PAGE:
You’re one of those people who think there is some sort of concerted effort to crack into certain companies.
      Little newsflash, it doesn’t work like the movie “Wargames” in the internet age.

      People write tools that take a range of IP addresses & try various known vulnerabilities on them. If the exploit is successful, it gets logged or someone gets a notification & they can then use that to infiltrate the network further. If it doesn’t work, they don’t even notice as it’s an automated program doing tens if not hundreds of tests every second.

    • FriendlyFire says:

      I’m sorry but that explanation doesn’t stand. These automated tools have been around for years. How come all the sudden a large amount of game studios and companies get hacked? I could understand happenstance for one or two, but now there’s clearly a trend.

      People, not necessarily the same group, are targeting game companies for one reason or another, but it very probably is tied to Sony’s demise.

    • Ignorant Texan says:

      I believe you are onto something with it being tied to SONY. It could be either A)if SONY handles their own security, they have proceeded to sell their ‘solution’ to other gaming companies, or B)if Sony ‘outsourced’ their security, the third-party provider then sold their ‘solution'(I hear this corp-speak in my job, they all use the same buzz words) as ‘if it’s SONY’s preferred security ‘solution’, then shouldn’t it be yours?’. Either way, SONY’s back-doors/holes are everybody who uses the same ‘security’s’ holes/back-doors.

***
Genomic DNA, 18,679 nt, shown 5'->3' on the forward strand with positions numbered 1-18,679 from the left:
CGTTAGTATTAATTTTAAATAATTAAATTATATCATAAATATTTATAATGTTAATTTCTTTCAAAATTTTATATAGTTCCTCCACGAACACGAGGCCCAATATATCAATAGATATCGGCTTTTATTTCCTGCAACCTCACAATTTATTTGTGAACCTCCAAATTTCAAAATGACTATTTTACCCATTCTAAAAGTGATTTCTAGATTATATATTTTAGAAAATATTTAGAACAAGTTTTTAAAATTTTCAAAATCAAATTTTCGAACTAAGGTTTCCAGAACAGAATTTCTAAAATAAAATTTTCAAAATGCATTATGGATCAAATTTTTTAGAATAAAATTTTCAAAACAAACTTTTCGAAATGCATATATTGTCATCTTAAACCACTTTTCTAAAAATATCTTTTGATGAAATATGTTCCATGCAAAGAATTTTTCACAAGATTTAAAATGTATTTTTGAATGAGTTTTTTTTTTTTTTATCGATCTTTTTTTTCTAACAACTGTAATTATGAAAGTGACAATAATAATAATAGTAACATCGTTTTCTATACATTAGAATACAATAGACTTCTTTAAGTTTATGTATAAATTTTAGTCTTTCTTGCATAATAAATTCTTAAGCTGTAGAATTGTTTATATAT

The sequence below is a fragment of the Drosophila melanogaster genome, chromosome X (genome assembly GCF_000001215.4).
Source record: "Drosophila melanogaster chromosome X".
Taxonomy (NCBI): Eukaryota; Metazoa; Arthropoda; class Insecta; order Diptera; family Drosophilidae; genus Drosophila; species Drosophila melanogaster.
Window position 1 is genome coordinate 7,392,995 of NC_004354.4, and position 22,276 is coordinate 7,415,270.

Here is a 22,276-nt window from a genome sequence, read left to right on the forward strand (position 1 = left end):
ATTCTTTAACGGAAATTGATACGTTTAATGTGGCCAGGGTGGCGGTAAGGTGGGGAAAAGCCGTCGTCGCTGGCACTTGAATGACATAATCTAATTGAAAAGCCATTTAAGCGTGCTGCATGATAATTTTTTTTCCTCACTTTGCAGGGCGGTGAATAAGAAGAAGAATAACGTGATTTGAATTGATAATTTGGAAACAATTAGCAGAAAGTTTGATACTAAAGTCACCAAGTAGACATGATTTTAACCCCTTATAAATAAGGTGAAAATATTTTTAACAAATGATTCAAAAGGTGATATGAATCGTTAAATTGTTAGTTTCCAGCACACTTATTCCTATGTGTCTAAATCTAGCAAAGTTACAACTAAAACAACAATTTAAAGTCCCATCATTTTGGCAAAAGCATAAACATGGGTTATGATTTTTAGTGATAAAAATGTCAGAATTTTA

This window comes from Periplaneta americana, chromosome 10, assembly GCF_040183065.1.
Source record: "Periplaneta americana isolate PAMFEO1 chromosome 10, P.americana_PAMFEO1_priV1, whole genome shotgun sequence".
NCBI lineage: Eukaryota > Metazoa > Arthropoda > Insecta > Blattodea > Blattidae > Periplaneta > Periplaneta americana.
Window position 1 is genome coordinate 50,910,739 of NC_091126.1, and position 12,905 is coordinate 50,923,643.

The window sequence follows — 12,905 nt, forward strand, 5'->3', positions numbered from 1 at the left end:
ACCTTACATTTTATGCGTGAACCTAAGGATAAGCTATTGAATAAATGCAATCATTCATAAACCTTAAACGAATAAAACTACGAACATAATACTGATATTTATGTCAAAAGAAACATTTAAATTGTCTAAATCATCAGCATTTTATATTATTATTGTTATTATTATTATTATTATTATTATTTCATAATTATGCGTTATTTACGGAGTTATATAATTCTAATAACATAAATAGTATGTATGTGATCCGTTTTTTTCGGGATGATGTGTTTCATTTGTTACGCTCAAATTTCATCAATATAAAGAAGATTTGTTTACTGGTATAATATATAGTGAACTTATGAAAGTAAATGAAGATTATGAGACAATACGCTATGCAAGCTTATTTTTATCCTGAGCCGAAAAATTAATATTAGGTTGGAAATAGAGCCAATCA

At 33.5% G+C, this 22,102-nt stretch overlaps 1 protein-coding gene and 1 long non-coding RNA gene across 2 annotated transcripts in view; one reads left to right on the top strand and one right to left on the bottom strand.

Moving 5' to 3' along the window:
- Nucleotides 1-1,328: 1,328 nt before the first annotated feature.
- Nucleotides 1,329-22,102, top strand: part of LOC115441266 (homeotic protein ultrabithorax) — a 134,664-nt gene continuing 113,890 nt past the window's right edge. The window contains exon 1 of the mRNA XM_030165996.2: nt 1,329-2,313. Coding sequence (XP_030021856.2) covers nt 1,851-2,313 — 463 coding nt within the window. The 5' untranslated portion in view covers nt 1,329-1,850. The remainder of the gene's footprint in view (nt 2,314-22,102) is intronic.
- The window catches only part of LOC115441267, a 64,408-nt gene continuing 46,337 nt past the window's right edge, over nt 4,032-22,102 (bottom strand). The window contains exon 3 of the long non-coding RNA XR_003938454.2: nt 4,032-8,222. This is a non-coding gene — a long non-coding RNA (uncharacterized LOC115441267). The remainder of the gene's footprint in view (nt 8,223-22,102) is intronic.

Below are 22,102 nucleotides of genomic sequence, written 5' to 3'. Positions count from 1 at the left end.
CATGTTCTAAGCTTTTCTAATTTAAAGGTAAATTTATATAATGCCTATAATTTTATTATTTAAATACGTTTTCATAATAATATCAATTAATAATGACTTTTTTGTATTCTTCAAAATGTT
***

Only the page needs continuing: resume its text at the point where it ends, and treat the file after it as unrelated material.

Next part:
Biz-Speak Gibberish to English Definitions
      Solution – Product or Service
      Outsourced – Paying someone outside a company to do a job, and thus, give the appearance of saving money

  13. djbriandamage says:

    John is beyond awesome for knowing the difference between hackers and crackers. For the layman, hackers = good happy curiosity, crackers = terribad malicious fudgeknocker.

    • Rhin says:

      I hate that simplification just as much.

      1. – A tinkerer
      2. – (colloquial) A malicious technological attacker

      1. – a type of biscuit
      2. – (possibly offensive slang) a white guy
      3. – Hacker definition 2
      4. – an implement used to crack things (crab legs, walnuts, passwords, etc.)

    • thegooseking says:

      5. A 1990’s detective show starring Robbie Coltrane.

    • Acorino says:

      Wouldn’t you call people who release cracks, I dunno, crackers? No? Huh.

    • Sleepymatt says:

      6. An awesomely stupendous and/or good-looking thing/person
      7. mental

    • Vague-rant says:

      6. Novelty Christmas item

  14. Hoaxfish says:

    Someone in malaysia hacked my email on the weekend, sent spam links to everyone on my contact list, and then deleted my sent mail to cover the crime… I feel like I’m a real game developer now!

  15. Josh Brandt says:

    Next victim: Club Penguin! Oh the humanity!

  16. MythArcana says:

    I got my notice from Epic today (ironically, I also had my vehicle stolen overnight, as well), but I bought my copy of UT3 on E-Bay and frankly that profile won’t win any awards. But…this all must go on to test these companies who regulate our personal info. Now…for the dirty illegal bastard who took my livelihood, I can never forgive.